On The Mammoth Loneliness Of Being Creative
A long time ago, when woolly mammoths were a big thing, loneliness was an important feeling that existed to remind us that it isn't safe to be away from the tribe. It beat at our chests and heads, warning us that pain is out there, a loss is out there, even death, perhaps from one of those pesky and clumsy woolly mammoths or some other dangerous mega-fauna.
But as we have evolved, we still have that sense of loneliness, even though the threat of death by mammoth is now slim to none.
Loneliness is at epidemic proportions, with studies now saying it's worse for you than smoking or drinking, raising your stress levels and causing inflammation in the body, which in turn manifests into all sorts of serious illness, even death.
So now the fear of the woolly mammoth is the actual feeling of loneliness. What was once a warning sign of danger, is now the danger in and of itself.
I don't think there is a greater loneliness than that of the creative person. You can spend days not speaking to anyone. You can miss phone calls or put out stern messages that you will not be available to sup or dance with until you meet your deadline. No exceptions! All these self-imposed rules exist so we can meet our desire to create and obey the muse that stalks within us. We self-punish to please what yearns to be let out of our minds and fingers, and this is for the term of our natural life.
Then, just like a dream, you then wake and realise everyone has gone dancing without you, and you are alone with the woolly mammoth of loneliness as your only company.
But not everyone is afraid of, or even dislikes their mammoth. Writers often make friends with it, tucking the feelings it evokes away in their mental notebook to be repurposed at a later date. Artists paint it, musicians score it, and poets plait it into a verse that stabs at the earliest parts of our awakening and DNA.
We head out into mysterious lands of the imagination without a compass, the place that no one else but us will charter and map. We face demons of our own making, we face grief, and loss, and fire and drownings and death and guilt and that is only up to Chapter 3.
We take the photos and draw the shapes and paint in a way that makes others cry, just like you do when you hear that special piece of music that seems to have been written just for you, just for this moment.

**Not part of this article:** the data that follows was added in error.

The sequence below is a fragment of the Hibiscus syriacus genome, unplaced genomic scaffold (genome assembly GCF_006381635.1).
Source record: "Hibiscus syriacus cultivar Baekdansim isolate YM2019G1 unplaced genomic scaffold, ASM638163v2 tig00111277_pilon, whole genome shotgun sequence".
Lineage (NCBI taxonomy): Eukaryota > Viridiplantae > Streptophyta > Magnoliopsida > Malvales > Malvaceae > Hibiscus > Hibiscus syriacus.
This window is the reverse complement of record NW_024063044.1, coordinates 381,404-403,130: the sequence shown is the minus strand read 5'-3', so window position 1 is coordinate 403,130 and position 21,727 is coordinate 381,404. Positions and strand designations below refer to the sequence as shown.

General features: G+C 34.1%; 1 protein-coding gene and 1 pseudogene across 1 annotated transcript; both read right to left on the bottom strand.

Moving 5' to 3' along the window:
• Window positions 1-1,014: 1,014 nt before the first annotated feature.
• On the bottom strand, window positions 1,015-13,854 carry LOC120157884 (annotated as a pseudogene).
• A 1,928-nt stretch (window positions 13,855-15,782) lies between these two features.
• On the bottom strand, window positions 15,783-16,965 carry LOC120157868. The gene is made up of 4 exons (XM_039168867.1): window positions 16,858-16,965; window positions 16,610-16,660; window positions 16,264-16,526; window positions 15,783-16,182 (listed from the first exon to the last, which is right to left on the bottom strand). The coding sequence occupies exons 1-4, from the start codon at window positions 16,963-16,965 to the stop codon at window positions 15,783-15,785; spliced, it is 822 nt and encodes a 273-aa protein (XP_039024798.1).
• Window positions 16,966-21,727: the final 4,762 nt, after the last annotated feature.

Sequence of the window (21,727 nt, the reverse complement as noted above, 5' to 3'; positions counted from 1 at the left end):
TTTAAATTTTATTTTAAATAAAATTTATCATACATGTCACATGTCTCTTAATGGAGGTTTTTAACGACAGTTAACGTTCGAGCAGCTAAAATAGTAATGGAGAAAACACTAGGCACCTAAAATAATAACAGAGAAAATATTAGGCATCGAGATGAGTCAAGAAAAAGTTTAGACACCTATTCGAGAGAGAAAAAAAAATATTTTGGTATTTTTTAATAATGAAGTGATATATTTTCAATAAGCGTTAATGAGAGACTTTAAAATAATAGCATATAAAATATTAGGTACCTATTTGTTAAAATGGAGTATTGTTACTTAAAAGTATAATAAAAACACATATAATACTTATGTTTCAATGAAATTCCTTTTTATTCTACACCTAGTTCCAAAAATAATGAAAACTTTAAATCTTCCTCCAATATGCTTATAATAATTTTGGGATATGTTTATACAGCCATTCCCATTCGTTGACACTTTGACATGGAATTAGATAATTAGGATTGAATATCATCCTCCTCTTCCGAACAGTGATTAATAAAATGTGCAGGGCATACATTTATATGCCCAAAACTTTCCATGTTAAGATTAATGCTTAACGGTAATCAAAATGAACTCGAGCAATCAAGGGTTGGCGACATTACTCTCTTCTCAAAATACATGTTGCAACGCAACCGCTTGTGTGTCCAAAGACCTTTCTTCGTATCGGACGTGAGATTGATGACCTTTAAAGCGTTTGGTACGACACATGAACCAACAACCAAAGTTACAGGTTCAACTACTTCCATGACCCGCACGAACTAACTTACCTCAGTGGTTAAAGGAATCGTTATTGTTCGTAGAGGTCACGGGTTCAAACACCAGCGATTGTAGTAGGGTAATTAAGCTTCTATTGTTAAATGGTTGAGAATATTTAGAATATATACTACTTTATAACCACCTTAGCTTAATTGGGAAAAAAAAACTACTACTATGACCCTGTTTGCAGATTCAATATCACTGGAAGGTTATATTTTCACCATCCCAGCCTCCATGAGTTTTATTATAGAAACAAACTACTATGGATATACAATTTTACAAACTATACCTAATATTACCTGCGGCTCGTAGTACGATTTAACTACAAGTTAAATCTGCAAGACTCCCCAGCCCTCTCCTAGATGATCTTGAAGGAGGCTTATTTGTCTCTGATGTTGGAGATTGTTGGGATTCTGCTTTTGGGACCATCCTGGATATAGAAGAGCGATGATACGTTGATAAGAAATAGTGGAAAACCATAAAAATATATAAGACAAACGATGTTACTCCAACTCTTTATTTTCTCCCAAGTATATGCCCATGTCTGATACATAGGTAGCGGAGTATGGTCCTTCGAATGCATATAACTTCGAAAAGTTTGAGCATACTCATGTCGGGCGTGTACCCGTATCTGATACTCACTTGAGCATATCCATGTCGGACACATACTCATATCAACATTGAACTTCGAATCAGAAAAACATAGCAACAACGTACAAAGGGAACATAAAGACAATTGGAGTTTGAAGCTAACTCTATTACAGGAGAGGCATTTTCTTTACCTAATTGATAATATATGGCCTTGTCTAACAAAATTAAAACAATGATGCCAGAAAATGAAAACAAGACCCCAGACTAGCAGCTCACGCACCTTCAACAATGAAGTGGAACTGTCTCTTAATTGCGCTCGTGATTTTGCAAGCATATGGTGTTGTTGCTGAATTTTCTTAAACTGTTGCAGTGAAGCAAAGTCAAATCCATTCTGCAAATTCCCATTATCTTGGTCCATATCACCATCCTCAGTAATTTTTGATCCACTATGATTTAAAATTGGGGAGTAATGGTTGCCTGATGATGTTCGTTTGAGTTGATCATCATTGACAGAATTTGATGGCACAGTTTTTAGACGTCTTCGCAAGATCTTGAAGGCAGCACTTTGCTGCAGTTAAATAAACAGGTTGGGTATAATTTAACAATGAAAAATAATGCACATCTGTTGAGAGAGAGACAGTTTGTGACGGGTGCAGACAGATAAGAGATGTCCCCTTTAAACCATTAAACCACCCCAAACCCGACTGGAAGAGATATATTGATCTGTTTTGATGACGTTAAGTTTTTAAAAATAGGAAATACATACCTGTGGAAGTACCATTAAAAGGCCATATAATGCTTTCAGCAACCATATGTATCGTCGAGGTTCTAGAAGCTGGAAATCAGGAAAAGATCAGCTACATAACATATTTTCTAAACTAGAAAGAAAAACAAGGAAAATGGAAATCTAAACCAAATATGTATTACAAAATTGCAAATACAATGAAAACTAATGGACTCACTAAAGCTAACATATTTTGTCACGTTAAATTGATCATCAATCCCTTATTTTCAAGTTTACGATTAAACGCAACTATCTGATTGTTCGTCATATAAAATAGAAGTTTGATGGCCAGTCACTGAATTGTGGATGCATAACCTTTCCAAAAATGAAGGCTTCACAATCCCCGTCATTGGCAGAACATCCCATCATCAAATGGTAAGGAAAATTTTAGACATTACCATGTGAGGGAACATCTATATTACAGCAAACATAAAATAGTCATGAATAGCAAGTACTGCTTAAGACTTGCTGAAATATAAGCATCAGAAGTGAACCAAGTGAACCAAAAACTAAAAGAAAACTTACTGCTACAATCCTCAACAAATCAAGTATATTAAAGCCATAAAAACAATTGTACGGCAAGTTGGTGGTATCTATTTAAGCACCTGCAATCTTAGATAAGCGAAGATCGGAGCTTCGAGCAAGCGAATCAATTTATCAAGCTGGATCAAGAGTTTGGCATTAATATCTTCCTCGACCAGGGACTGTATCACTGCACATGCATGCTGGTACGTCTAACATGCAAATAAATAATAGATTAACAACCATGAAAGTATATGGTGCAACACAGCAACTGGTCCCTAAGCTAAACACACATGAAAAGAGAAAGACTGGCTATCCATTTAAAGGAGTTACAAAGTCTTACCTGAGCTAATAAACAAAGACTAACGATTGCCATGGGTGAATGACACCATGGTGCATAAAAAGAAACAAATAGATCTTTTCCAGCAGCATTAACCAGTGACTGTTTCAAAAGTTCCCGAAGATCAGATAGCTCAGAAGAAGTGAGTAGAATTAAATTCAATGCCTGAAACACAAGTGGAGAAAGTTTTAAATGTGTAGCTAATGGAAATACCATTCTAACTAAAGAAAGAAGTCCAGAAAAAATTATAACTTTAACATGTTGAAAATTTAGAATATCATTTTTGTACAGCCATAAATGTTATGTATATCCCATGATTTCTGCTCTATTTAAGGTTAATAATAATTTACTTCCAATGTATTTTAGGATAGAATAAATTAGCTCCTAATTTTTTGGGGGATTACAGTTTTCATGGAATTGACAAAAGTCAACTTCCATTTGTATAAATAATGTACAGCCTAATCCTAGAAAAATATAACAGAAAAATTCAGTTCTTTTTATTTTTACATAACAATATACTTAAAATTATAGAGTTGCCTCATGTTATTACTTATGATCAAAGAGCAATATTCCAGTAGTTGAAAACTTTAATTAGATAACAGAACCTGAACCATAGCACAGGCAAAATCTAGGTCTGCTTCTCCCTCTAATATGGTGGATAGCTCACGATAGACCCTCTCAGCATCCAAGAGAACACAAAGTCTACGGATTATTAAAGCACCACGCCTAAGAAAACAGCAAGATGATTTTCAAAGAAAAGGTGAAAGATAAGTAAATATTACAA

We write and paint and compose and more, all of it for those who choose to stay in the village, far away from where the mammoth roams. We aren't resentful, we need them there, as not everyone can tame the mammoth, and we want them to be there for us when we return. We will share our stories, and they will sup with us, and tell us about the news in town and keep us up to date with the area, so we will be safe again.
They read the stories we write and dance to the music that is composed for them. They weep over the poems that remind them of a time before they were alive, and they hang the art that cheers them, even though they don't understand why. They are present and real and aware of the dangers of the mammoth and sometimes they drag us out of our caves, or back from the badlands, and pull us into the moment.
And when we come back to ourselves again and reconnect with the world by drinking and laughing with friends, our bodies and minds relax, the good chemicals are released. Yes, we are better for the loneliness, it forced us to be brave and rely on ourselves, to tame the mammoth, but coming back to each other again reminds us that we need companionship to feel safe again.
We must remind other creatives they are not alone. We must support other creatives when the mammoth threatens to stomp them into extinction. We must call out the names of our fellow creatives, so they know that they exist and matter and their work matter. That they will always be missed from events, even if the mammoth says they aren't, that no one remembers them or their work (mammoths say things like that, mammoths also lie, a lot).
We must rely on each other to keep the loneliness in check. These relationships give us meaning and desire. These relationships are what fuels our work. Without them, who are we creating for? We want to be read, to be heard, to be collected, to be noticed.
These social connections fire up our dopamine levels and dopamine pushes us to find what we desire. We need the social relationships to help us realise our creative desires, just as we need the solitary block to realise them into some form of art.
So, my beloved creative people who are reading this, don't deny yourself company and connection. It's all lived experience, and it's all important, for, in the end, to live well, you must live fully, mammoth and all.